For months, the co-ops had banked on receiving hundreds of millions of dollars from the federal government through the ACA’s “risk corridor” program. They would soon learn that only a fraction of that money was actually on its way. The decision would drive eight co-ops out of business and cripple several others, attracting national attention and sparking congressional investigations. More than a half-million people would suddenly need to find new health insurance.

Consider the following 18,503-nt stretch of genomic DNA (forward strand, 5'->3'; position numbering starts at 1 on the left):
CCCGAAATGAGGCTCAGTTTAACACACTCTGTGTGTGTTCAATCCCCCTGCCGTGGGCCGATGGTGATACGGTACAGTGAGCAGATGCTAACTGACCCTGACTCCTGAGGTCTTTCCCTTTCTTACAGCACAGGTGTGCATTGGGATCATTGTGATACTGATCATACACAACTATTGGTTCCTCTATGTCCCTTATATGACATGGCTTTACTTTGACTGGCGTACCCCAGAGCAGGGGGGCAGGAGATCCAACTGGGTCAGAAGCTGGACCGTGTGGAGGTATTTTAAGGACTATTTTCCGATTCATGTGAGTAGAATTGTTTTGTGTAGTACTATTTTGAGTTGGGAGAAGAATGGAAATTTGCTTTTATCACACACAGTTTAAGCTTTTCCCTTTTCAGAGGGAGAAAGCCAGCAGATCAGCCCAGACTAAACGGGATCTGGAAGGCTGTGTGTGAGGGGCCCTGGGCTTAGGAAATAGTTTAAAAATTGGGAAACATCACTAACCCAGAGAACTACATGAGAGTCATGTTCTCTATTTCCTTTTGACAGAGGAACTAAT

Yet as they touched down in Denver for a pair of meetings with CMS officials, the co-op CEOs held out hope. The CO-OP program was already built to fail, co-op executives, former CMS employees and others close to the process told SNL, thanks to a combination of partisan politics and government mismanagement. What could have been one of the more innovative concepts to emerge from the ACA was fast becoming a taxpayer-backed albatross. The risk corridor payments would at least stave off a complete collapse and quiet the growing belief that the Obama administration that birthed the CO-OP program five years ago was now quietly trying to kill it.